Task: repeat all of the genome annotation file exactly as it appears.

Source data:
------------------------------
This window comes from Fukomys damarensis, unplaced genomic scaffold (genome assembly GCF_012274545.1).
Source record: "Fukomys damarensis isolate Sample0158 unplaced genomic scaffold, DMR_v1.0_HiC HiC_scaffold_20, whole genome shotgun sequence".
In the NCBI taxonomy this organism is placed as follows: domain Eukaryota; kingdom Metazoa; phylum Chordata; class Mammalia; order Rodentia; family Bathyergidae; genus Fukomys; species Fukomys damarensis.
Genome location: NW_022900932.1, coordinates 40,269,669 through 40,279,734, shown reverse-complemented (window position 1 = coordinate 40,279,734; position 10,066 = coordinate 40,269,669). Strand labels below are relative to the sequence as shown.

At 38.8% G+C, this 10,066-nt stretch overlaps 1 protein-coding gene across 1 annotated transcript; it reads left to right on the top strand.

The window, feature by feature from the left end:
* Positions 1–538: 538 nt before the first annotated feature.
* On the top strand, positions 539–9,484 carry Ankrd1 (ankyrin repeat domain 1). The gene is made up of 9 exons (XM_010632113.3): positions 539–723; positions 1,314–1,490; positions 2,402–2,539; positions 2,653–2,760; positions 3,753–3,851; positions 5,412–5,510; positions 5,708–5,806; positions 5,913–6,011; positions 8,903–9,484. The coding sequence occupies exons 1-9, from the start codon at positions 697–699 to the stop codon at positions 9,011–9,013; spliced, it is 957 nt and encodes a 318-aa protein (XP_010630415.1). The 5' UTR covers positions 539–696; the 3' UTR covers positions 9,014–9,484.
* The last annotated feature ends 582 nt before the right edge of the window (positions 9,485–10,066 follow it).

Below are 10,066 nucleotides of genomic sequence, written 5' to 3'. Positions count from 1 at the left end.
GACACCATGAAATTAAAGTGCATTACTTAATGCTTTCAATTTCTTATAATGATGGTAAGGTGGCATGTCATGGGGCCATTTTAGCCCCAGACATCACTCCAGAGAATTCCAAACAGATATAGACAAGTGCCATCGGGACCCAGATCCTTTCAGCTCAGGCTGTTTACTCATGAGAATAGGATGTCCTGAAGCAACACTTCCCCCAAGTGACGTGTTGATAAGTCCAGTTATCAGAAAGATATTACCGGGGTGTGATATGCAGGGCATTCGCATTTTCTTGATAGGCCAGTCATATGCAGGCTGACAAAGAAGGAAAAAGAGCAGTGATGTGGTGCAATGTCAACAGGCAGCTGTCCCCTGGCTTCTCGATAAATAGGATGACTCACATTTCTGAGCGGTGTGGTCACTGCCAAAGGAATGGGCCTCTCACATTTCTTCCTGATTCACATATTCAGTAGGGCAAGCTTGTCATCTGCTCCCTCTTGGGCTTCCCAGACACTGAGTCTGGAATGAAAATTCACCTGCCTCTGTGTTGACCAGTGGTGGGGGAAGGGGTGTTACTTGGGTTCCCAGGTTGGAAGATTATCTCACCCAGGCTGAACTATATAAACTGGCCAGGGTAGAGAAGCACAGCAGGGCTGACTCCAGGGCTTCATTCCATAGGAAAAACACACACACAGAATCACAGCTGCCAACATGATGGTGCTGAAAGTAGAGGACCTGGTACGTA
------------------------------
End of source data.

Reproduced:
This window comes from Fukomys damarensis, unplaced genomic scaffold (genome assembly GCF_012274545.1).
Source record: "Fukomys damarensis isolate Sample0158 unplaced genomic scaffold, DMR_v1.0_HiC HiC_scaffold_20, whole genome shotgun sequence".
In the NCBI taxonomy this organism is placed as follows: domain Eukaryota; kingdom Metazoa; phylum Chordata; class Mammalia; order Rodentia; family Bathyergidae; genus Fukomys; species Fukomys damarensis.
Genome location: NW_022900932.1, coordinates 40,269,669 through 40,279,734, shown reverse-complemented (window position 1 = coordinate 40,279,734; position 10,066 = coordinate 40,269,669). Strand labels below are relative to the sequence as shown.

At 38.8% G+C, this 10,066-nt stretch overlaps 1 protein-coding gene across 1 annotated transcript; it reads left to right on the top strand.

The window, feature by feature from the left end:
* Positions 1–538: 538 nt before the first annotated feature.
* On the top strand, positions 539–9,484 carry Ankrd1 (ankyrin repeat domain 1). The gene is made up of 9 exons (XM_010632113.3): positions 539–723; positions 1,314–1,490; positions 2,402–2,539; positions 2,653–2,760; positions 3,753–3,851; positions 5,412–5,510; positions 5,708–5,806; positions 5,913–6,011; positions 8,903–9,484. The coding sequence occupies exons 1-9, from the start codon at positions 697–699 to the stop codon at positions 9,011–9,013; spliced, it is 957 nt and encodes a 318-aa protein (XP_010630415.1). The 5' UTR covers positions 539–696; the 3' UTR covers positions 9,014–9,484.
* The last annotated feature ends 582 nt before the right edge of the window (positions 9,485–10,066 follow it).

Below are 10,066 nucleotides of genomic sequence, written 5' to 3'. Positions count from 1 at the left end.
GACACCATGAAATTAAAGTGCATTACTTAATGCTTTCAATTTCTTATAATGATGGTAAGGTGGCATGTCATGGGGCCATTTTAGCCCCAGACATCACTCCAGAGAATTCCAAACAGATATAGACAAGTGCCATCGGGACCCAGATCCTTTCAGCTCAGGCTGTTTACTCATGAGAATAGGATGTCCTGAAGCAACACTTCCCCCAAGTGACGTGTTGATAAGTCCAGTTATCAGAAAGATATTACCGGGGTGTGATATGCAGGGCATTCGCATTTTCTTGATAGGCCAGTCATATGCAGGCTGACAAAGAAGGAAAAAGAGCAGTGATGTGGTGCAATGTCAACAGGCAGCTGTCCCCTGGCTTCTCGATAAATAGGATGACTCACATTTCTGAGCGGTGTGGTCACTGCCAAAGGAATGGGCCTCTCACATTTCTTCCTGATTCACATATTCAGTAGGGCAAGCTTGTCATCTGCTCCCTCTTGGGCTTCCCAGACACTGAGTCTGGAATGAAAATTCACCTGCCTCTGTGTTGACCAGTGGTGGGGGAAGGGGTGTTACTTGGGTTCCCAGGTTGGAAGATTATCTCACCCAGGCTGAACTATATAAACTGGCCAGGGTAGAGAAGCACAGCAGGGCTGACTCCAGGGCTTCATTCCATAGGAAAAACACACACACAGAATCACAGCTGCCAACATGATGGTGCTGAAAGTAGAGGACCTGGTACGTA